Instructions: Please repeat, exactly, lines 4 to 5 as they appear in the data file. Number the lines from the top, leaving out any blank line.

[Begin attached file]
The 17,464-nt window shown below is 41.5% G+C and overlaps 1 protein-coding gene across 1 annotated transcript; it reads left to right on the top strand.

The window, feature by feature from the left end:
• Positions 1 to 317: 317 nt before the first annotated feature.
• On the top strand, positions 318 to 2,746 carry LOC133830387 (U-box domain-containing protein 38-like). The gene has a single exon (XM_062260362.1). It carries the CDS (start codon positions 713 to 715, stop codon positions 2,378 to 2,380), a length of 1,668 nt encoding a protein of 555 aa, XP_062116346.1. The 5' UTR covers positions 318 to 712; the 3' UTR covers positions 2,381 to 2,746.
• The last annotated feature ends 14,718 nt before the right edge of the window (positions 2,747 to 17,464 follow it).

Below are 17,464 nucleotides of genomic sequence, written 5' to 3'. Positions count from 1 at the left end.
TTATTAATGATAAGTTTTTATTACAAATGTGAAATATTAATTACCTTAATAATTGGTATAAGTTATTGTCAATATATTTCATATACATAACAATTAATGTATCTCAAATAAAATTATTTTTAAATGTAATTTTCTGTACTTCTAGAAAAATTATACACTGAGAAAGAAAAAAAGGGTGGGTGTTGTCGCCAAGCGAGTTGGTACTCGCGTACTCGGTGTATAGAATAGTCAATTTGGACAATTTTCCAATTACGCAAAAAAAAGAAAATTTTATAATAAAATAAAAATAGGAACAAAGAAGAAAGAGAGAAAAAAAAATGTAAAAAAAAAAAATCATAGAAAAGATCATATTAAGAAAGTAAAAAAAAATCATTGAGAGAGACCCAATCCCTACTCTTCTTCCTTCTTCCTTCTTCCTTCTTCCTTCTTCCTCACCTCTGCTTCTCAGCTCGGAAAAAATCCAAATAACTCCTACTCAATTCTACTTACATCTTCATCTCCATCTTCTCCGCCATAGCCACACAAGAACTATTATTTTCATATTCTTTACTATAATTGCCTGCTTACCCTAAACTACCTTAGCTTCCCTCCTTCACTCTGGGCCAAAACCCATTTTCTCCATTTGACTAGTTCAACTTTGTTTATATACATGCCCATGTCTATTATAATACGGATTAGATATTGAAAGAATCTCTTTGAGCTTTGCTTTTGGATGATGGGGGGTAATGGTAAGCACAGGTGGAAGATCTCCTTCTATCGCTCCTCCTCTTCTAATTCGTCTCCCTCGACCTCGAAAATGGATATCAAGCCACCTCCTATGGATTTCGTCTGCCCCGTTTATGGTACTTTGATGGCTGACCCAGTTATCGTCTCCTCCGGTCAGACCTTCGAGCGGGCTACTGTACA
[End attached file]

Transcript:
• On the top strand, positions 318 to 2,746 carry LOC133830387 (U-box domain-containing protein 38-like). The gene has a single exon (XM_062260362.1). It carries the CDS (start codon positions 713 to 715, stop codon positions 2,378 to 2,380), a length of 1,668 nt encoding a protein of 555 aa, XP_062116346.1. The 5' UTR covers positions 318 to 712; the 3' UTR covers positions 2,381 to 2,746.
• The last annotated feature ends 14,718 nt before the right edge of the window (positions 2,747 to 17,464 follow it).